Competition among bird-sized unmanned air systems is growing
Small unmanned air systems have proven extremely popular with the military. 's 4-lb. RQ-11B Raven, for instance, outnumbers all of the other UAVs in the 's inventory put together. But competition from even smaller UAS with advanced capabilities is increasing.
“In a world of shrinking budgets, smaller systems may provide more acquisition value than the larger, more expensive systems,” says Bryan da Frota, CEO of Prioria Robotics.
Prioria makes the Maveric, which has a 28-in. wingspan and weighs just 2 lb. A $4.5 million contract from the U.S. Army's Rapid Equipping Force for 12 systems (including 36 aircraft) may open the way for further orders. Prioria says Maveric has more payload options than any other small UAS, including day, night, short-wave infra-red and other undisclosed options.
The Maveric also has another distinctive feature: It is carried in a tube with its carbon-fiber wings rolled up. When removed from the tube, the wings unfurl, and it is ready for launch. This makes the Maveric faster to deploy than the Raven, which requires some assembly after transport before it can be flown.
With a profile mimicking a soaring bird and a quiet electric motor, the Maveric is a good candidate for covert operations. It flies at up to 55 kt. for as long as 75 min., depending on the configuration.
Meanwhile, the Air Force Research Laboratory has funded the recent deployment of Aurora Flight Sciences' Skate UAS to Afghanistan, the first time it has been in theater. The Skate has a 24-in. wingspan and weighs less than 3 lb. It has an unusual design, with a rugged polyurethane foam body and two propellers, and can flip from vertical to horizontal flight. While the Skate may be slower than other small UAS, with a top speed of 50 kt., it can hover and fly inside buildings. It is hand-launched.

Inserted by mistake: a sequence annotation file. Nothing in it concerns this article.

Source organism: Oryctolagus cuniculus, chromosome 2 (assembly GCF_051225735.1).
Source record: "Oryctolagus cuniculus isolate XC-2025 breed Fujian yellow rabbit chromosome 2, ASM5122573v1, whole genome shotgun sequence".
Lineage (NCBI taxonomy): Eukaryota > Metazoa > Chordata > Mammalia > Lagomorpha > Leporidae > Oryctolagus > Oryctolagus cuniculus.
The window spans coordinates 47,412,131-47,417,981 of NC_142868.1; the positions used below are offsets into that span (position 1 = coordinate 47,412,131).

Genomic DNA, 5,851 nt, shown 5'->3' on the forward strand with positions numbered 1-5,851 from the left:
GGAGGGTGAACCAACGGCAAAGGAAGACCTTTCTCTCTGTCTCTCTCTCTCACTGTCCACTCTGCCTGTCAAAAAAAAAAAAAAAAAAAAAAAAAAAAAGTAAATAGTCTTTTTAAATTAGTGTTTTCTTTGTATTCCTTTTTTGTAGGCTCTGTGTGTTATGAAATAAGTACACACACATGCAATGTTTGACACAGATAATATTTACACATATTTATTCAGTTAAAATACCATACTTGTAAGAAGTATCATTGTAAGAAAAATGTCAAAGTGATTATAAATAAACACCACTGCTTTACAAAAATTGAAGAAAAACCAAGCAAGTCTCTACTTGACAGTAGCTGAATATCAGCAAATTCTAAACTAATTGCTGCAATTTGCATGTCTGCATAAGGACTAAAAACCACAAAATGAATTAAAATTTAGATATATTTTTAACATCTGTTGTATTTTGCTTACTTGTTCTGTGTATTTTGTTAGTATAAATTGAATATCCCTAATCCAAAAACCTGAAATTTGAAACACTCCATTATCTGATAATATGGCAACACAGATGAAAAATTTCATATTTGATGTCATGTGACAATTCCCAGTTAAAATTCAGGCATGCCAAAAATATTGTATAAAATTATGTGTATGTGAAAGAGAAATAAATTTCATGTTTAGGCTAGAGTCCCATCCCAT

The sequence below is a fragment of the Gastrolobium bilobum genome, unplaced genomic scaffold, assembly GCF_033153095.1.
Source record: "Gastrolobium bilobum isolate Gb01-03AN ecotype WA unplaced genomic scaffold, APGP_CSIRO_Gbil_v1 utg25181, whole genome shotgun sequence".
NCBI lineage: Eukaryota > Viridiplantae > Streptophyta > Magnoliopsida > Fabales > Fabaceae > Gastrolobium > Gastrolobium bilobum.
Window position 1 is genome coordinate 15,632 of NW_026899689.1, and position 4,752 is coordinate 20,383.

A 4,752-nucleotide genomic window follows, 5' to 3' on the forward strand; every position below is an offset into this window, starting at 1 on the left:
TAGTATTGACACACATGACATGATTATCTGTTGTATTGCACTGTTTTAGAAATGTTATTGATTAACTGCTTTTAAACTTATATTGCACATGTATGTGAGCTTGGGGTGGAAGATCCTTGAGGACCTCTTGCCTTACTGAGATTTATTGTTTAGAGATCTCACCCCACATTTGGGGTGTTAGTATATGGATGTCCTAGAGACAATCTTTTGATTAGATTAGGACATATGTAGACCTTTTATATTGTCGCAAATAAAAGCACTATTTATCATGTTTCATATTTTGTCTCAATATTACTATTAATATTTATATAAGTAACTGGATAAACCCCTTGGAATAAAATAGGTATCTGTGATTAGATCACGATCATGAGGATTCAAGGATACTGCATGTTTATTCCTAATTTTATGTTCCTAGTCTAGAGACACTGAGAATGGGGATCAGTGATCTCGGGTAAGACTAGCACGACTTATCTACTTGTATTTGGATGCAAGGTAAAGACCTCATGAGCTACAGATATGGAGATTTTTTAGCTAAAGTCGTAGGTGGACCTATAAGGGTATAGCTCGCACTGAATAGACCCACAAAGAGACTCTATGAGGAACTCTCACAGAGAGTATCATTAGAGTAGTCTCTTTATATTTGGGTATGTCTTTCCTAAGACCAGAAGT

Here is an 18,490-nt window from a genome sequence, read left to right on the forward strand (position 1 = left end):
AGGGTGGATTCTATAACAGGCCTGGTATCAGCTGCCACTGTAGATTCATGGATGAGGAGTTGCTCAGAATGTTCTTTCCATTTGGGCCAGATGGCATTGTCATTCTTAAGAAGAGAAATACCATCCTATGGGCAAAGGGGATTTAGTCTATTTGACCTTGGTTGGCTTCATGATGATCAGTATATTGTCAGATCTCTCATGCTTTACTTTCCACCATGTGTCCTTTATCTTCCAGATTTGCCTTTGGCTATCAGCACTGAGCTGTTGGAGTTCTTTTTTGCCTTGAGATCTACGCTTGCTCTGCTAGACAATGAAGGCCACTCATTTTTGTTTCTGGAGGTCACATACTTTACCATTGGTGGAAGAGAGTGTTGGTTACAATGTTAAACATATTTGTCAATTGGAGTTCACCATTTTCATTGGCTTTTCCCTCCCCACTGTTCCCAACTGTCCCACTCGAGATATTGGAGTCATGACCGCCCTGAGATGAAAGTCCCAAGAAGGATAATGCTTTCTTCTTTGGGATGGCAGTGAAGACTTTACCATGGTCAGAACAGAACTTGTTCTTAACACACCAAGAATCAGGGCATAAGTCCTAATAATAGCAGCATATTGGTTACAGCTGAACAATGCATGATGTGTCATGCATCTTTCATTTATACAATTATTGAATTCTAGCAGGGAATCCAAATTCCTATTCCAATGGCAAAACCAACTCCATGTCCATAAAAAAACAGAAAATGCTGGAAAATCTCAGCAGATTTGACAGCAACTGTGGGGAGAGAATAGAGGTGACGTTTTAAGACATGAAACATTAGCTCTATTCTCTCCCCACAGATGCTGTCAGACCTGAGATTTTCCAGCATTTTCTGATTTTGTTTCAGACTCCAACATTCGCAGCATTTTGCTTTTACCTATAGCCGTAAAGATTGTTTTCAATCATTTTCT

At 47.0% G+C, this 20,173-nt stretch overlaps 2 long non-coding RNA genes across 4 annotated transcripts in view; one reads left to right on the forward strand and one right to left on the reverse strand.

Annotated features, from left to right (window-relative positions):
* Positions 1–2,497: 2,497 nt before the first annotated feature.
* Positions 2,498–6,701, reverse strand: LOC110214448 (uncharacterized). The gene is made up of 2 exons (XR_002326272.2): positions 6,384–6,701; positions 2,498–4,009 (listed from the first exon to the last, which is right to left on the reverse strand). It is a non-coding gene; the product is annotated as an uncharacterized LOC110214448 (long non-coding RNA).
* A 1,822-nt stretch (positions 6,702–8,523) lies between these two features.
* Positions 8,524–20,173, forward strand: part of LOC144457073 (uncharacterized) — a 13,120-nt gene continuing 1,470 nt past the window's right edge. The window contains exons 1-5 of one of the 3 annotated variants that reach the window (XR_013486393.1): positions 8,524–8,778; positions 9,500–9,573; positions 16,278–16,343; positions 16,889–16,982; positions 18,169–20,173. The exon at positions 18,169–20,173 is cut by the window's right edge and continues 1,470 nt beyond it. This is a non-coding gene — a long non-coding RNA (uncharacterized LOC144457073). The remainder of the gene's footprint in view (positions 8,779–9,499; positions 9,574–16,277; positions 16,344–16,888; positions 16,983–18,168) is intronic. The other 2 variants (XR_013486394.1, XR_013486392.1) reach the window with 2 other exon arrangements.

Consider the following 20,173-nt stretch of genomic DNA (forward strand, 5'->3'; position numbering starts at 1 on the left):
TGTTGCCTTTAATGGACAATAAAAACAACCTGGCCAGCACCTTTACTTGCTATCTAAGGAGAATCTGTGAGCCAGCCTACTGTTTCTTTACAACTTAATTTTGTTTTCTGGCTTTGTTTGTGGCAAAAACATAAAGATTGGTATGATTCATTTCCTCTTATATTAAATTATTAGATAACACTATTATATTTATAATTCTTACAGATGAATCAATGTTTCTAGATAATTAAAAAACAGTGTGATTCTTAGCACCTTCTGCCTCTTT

“The Skate systems were typically operated by small groups operating out of vehicles or other confined spaces, so the hand-launch and small recovery footprint were definitely utilized,” says Aurora spokeswoman Patricia Woodside. “Unlike other platforms, to become airborne, Skate requires a simple toss and does not require a running start.”
The Skate has intuitive ground control, many autonomous functions and a modular configuration. Users can quickly switch between payloads including day and night cameras, high-definition video and a laser illuminator.
An even smaller UAS is being developed by Norway's Prox Dynamics. In October, the U.S. Army's Rapid Innovation Fund awarded Prox Dynamics a $2.4 million contract for its Personal Reconnaissance System, which comprises a carry case, control unit and three helicopters, together weighing less than 2 lb. Each helicopter has a rotor diameter of about 5 in., weighs less than 1 oz., carries three cameras and has a 25-min. endurance.
British forces in Afghanistan have used Prox Dynamics' pocket-sized PD-100 Black Hornet helicopter since 2012. Flying such a small craft in adverse weather conditions would seem to be a challenge, but a British Defense Ministry official says that has not been a problem. Losses of the miniature helicopters have been quite high—18 at the last count—but this is largely ascribed to new users learning in difficult surroundings and conditions in the field.
“Inevitably, when users improve competency on the system, then the rate of vehicle losses will reduce,” the Defense Ministry official says. “Losses mainly center on the nature of operations, including usage in such a harsh environment in Afghanistan.”
The Hornet can fly at 30 fps. (20 mph), navigate independently to a target area using GPS, hover, and then land to “perch and stare” from a suitable flat surface, extending the mission time. The data link has a 1,000-meter (3,280-ft.) range, according to Prox Dynamics. The Defense Ministry says it does not intend to develop the Hornet beyond its current capability, but the involvement of the U.S. military may promote rapid development.
Asregulations change, these small UAS are likely to find many roles in the commercial sector, too. Da Frota says Prioria is evaluating how its systems can meet the requirements for public safety and agricultural uses.